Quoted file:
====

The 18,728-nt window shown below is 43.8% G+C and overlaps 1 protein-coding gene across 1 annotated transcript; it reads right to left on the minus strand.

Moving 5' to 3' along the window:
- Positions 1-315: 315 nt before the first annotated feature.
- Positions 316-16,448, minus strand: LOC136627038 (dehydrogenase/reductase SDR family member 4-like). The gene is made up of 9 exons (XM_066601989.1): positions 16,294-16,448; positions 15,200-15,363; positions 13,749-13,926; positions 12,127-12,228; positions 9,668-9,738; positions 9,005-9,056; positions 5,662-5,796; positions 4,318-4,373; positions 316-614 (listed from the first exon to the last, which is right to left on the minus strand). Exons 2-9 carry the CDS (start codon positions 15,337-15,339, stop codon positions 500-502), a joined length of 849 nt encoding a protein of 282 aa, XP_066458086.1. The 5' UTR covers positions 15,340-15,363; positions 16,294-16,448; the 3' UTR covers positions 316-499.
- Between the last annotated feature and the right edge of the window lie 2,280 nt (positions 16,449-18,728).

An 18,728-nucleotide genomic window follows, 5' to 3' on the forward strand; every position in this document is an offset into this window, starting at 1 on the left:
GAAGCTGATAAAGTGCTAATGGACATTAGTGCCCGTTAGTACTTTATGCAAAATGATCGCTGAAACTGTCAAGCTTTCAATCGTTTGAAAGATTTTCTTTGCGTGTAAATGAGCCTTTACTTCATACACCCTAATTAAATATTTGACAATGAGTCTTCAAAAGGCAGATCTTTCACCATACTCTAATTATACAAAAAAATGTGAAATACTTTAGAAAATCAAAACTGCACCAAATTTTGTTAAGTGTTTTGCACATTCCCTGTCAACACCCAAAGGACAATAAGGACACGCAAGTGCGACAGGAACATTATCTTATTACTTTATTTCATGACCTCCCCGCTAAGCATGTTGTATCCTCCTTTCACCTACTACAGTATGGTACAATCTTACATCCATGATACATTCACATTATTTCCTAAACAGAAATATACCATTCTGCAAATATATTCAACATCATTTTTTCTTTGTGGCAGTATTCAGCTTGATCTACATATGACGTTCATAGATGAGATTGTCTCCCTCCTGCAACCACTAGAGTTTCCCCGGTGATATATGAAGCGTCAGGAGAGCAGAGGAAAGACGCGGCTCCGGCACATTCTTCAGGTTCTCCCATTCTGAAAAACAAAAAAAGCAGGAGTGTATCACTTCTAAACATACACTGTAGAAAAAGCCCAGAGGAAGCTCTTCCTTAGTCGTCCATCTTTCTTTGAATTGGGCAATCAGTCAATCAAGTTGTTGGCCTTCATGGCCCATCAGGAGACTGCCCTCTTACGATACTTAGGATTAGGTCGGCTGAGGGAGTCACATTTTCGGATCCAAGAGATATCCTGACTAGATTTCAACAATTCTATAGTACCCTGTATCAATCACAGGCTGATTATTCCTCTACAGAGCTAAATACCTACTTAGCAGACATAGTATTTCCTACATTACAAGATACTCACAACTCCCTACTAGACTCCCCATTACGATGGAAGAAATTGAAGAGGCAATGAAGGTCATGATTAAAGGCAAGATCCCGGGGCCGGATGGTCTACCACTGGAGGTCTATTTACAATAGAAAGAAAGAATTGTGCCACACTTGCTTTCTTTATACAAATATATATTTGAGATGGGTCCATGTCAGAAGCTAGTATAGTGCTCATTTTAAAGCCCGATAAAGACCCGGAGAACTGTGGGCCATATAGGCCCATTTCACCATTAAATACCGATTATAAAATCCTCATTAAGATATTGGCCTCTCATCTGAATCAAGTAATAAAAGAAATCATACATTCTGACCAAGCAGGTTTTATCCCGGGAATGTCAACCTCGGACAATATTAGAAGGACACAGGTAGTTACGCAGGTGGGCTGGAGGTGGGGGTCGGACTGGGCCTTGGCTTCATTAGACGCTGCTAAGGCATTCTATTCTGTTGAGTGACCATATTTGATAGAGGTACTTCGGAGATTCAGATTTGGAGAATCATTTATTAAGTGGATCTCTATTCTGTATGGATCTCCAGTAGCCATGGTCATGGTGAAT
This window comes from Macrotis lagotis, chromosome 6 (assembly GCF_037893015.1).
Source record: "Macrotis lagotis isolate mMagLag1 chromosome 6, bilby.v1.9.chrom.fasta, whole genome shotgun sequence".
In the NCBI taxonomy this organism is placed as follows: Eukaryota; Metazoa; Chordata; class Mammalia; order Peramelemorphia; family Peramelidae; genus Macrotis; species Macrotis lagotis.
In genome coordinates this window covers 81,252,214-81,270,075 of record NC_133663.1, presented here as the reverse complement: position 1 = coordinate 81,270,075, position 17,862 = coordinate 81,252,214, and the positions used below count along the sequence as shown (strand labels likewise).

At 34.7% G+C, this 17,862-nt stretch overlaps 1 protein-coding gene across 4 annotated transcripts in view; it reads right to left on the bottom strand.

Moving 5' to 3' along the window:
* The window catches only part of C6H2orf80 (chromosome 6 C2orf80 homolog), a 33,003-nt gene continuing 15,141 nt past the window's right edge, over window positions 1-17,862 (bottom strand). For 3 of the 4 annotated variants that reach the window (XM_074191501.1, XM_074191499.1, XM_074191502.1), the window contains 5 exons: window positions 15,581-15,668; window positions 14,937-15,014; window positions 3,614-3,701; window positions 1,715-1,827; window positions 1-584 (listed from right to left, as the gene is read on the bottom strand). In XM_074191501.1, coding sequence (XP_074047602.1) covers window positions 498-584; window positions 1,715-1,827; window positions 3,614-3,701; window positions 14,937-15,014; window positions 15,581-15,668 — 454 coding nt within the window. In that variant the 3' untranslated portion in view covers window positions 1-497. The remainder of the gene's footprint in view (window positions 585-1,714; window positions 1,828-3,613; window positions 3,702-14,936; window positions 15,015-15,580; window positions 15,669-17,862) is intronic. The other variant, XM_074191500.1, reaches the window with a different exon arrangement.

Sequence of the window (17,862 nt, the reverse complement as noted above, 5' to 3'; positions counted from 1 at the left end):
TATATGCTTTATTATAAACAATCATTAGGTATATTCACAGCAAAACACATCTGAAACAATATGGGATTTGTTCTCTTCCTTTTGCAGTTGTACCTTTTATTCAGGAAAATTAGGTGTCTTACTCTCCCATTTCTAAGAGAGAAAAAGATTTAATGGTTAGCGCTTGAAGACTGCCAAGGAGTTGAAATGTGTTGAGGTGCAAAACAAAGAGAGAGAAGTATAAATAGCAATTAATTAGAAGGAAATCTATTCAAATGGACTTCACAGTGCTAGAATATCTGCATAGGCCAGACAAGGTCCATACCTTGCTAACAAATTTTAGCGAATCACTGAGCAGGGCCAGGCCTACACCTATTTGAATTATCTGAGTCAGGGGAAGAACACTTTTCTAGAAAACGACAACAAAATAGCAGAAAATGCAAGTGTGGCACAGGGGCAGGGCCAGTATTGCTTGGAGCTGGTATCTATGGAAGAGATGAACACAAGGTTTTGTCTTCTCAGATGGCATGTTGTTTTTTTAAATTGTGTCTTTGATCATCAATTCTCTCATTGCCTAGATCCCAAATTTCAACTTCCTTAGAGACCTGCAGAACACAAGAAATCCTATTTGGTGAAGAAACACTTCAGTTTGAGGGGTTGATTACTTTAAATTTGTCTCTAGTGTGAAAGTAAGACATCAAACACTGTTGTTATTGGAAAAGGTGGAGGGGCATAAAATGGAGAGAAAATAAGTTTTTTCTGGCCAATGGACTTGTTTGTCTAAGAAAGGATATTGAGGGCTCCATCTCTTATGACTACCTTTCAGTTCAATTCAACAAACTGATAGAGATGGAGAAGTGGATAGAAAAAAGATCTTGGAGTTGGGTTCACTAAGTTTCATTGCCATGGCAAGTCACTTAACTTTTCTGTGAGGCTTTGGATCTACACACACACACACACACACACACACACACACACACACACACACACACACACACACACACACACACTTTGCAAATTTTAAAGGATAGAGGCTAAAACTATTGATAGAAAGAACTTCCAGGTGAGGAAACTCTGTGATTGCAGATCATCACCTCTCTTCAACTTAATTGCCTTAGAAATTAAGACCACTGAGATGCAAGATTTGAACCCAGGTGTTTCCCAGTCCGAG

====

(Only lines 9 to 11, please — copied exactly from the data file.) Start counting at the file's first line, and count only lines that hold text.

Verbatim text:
Source record: "Macrotis lagotis isolate mMagLag1 chromosome 6, bilby.v1.9.chrom.fasta, whole genome shotgun sequence".
In the NCBI taxonomy this organism is placed as follows: Eukaryota; Metazoa; Chordata; class Mammalia; order Peramelemorphia; family Peramelidae; genus Macrotis; species Macrotis lagotis.
In genome coordinates this window covers 81,252,214-81,270,075 of record NC_133663.1, presented here as the reverse complement: position 1 = coordinate 81,270,075, position 17,862 = coordinate 81,252,214, and the positions used below count along the sequence as shown (strand labels likewise).